This guide is based upon a paper written by Canon George
Jeans MA FSA; a former vicar, which was presented to the
Hampshire Field Club in 1893.
The Original Church
A portion of the present north wall and the south door
are all that remain of the original
chapel which was first built for the tenants of the manor
of Northcourt circa 1100 (not long after the building of
the Priory Church at Carisbrooke). The chapel apparently
extended westward about as far as the present chancel
step; the difference between the Early English and the
far inferior Perpendicular walling can be plainly seen on
About a century later this little Norman Chapel was
rebuilt in the Early English style, an aisle was added on
the south, the size was probably doubled and covered the
site of the present chancel as well as the chancel north
The South Door
It is generally accepted that to this period
belongs the South door with its returned label moulding
cut into chevrons. Canon Jeans, a former Vicar and
benefactor, previously mentioned, was of the opinion that
it might safely be regarded that this interesting doorway
was part of the same early English Church as the east
part of the north wall which was of the lancet period.
In the 14th century then the Church was included in what
is now the nave and the north aisle, the former being the
vicarial, and the latter being the rectorial church.
It appears that in this parish a curious anomaly arose.
Shorwell at this time apparently had two distinct
churches; one vicarial, the other rectorial; the north
chapel was served from Carisbrooke Priory and the south
chapel was served by the Vicar. In 1547 however, there is
evidence of the Church of"Suthshorwell" being a
parochial church by itself.
15th Century and later additions.
The Church was completely re-modelled in the 15th century
and practically took the form as seen today.
The nave was extended westward, the south wall of the two-aisled
church was pulled down, making the south aisle into a
nave, and a new aisle was built to the south of this (under
a separate roof) of equal length with the others - thus
giving to the Church its singular plan of three equal
aisles (though aisle is of course not a strictly correct
word) with no external distinction between the nave and
chancel in any of these three (see plan, inside front
Each of these three aisles had its own chancel, the steps
to which remain in them all. The date of this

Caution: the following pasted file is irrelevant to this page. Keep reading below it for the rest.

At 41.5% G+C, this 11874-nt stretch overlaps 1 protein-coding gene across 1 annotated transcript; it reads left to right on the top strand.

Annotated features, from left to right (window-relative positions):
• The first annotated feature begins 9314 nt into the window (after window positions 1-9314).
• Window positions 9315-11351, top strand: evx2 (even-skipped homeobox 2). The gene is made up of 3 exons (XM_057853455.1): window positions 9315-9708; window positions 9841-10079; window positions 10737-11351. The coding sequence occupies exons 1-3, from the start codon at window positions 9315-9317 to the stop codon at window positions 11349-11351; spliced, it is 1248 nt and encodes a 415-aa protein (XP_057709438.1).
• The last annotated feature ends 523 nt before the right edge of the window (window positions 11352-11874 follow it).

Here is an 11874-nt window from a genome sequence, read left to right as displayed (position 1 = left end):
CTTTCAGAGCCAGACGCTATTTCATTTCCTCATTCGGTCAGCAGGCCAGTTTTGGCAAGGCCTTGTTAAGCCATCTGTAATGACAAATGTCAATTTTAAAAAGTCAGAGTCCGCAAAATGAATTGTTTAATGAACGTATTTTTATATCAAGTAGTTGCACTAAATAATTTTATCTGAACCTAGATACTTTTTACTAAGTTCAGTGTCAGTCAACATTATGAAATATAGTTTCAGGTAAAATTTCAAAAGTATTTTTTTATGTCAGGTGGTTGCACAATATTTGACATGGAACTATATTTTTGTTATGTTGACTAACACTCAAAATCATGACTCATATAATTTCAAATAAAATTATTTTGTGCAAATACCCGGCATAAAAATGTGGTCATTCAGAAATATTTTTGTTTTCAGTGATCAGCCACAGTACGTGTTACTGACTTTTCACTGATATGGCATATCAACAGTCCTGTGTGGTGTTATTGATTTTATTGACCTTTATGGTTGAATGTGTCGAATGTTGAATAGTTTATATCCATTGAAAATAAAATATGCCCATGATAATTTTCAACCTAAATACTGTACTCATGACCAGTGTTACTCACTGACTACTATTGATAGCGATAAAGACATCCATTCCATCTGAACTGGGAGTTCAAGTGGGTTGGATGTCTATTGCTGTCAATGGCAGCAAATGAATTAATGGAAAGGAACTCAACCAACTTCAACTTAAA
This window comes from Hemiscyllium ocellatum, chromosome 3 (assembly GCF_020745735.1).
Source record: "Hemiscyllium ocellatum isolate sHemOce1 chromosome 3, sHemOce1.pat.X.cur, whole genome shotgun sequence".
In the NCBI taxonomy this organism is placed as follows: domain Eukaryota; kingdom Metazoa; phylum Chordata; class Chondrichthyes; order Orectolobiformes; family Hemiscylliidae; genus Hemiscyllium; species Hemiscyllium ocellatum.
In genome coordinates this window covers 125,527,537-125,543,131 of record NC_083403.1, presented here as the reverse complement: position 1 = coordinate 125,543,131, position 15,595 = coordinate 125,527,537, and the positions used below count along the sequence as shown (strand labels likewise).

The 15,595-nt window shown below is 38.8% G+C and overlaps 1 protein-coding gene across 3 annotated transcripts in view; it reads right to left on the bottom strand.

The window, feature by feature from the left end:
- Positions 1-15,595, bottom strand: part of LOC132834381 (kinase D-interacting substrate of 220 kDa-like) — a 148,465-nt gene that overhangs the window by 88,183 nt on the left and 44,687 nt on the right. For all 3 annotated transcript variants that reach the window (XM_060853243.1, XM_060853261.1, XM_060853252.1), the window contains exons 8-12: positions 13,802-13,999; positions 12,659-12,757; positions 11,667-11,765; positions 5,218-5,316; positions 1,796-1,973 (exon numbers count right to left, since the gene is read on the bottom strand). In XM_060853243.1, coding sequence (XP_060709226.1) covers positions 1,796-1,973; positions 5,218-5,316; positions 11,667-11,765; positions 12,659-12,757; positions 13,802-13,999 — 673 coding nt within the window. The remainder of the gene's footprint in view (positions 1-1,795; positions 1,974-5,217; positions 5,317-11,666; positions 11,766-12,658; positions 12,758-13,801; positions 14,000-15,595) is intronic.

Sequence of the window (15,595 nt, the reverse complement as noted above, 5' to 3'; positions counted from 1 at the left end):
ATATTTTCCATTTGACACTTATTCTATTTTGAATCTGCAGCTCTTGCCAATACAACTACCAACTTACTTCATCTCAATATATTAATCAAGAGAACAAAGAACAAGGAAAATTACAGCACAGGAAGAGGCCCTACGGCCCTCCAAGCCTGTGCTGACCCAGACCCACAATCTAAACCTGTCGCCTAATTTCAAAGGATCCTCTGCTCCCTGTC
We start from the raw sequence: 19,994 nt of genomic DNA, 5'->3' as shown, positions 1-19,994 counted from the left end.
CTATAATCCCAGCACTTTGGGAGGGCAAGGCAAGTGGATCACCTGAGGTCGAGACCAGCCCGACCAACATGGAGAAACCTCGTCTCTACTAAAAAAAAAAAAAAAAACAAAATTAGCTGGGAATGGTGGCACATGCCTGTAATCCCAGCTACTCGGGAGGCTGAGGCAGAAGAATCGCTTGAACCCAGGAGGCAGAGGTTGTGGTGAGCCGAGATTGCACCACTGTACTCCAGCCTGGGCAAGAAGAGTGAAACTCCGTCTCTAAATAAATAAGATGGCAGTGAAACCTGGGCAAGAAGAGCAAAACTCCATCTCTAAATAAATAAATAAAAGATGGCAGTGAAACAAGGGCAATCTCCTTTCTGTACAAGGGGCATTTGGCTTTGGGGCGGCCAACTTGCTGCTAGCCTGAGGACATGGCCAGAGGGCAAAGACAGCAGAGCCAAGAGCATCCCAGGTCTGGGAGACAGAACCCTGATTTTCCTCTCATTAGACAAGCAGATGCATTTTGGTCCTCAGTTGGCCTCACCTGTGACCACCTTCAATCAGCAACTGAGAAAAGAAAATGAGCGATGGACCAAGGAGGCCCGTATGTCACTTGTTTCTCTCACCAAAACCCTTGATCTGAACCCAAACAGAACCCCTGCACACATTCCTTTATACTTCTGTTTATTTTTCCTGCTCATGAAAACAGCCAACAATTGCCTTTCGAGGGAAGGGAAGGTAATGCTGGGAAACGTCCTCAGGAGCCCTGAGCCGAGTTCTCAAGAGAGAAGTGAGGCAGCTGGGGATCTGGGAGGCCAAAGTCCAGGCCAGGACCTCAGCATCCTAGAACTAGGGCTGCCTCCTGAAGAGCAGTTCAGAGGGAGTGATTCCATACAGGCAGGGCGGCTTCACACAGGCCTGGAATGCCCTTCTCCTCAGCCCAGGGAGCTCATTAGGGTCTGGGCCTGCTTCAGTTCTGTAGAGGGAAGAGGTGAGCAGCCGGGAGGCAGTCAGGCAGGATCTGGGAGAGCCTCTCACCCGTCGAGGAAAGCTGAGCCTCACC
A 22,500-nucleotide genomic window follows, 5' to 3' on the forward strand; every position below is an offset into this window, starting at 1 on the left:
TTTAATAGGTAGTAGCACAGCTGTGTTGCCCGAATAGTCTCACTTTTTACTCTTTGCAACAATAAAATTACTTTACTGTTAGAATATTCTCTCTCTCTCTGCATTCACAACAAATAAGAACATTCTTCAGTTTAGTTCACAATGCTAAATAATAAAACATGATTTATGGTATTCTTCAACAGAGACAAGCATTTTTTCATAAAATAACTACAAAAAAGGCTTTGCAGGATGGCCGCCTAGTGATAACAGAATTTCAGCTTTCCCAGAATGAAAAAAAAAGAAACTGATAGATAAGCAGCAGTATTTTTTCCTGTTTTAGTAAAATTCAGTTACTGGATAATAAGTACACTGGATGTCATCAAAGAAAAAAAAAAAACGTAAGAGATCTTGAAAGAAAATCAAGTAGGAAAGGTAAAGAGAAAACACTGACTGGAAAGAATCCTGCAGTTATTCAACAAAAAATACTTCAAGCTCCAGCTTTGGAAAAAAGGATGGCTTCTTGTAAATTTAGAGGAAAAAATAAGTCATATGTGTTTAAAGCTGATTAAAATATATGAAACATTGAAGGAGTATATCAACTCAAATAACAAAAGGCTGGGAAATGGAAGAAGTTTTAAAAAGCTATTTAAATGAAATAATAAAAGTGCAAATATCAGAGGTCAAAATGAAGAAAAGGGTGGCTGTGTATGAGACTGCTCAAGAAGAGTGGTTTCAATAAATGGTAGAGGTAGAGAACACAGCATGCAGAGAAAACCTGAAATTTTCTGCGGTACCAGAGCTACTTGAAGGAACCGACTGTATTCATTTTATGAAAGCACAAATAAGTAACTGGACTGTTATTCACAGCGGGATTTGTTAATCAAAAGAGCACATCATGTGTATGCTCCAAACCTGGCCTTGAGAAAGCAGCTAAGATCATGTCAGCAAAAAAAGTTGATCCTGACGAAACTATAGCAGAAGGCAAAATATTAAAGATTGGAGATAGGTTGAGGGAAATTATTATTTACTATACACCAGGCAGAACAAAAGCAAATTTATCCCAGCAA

reconstruction is placed at about 1440, the tower being
The lower stage of the tower is vaulted in the same
manner as the towers at Carisbrooke and the Parish Church
of St. Thomas of Canterbury at Newport. The present stone
spire of St. Peter's, like so many other beautiful gifts,
is attributed to Sir John Leigh of Northcourt. The brass
weathercock, which surmounts the spire, bears on its tail
the date 1617 - two years after Sir John had finished
building his new mansion ofNorthcourt.
Only two additions to the Church appear to have been made
since the reconstruction of 1440:-
(1) The large window in the south wall, which may be
dated about 1500, and was probably a memorial window to
one of the de Lisles (John de Lisle died in 1500). This
window is remarkable for the somewhat rare fact of
ornament outside in the spandrels.
(ii) The south porch, dated on the keystone 1772. This is
of the plain round arched type of that period. The north
porch is apparently of the same date as the rest of the
The Decorated Cross
This beautiful Cross, now on the central gable, was,
before 1848, on the north gable.
The Poppy Heads
The first thing the visitor will notice on entering the
Church is the large number of carved poppy heads at
different angles. These poppy heads were carved by Sir
James Willougby Gordon early in the nineteenth century
and added to the original seventeenth century pews.
The font stands by the first pillar on the south arcade,
its mouldings being almost identical with the capitals of
the pillars. The font cover, now surmounted by a Holy
Dove, but perhaps originally only by a knob, has this
"And the Holy Ghost descended in bodily shape
like dove upon him. Luke 3. ver. 22."
This cover, like the pulpit canopy and spire, was
probably the gift of Sir John Leigh, in which case its
date would be about 1620.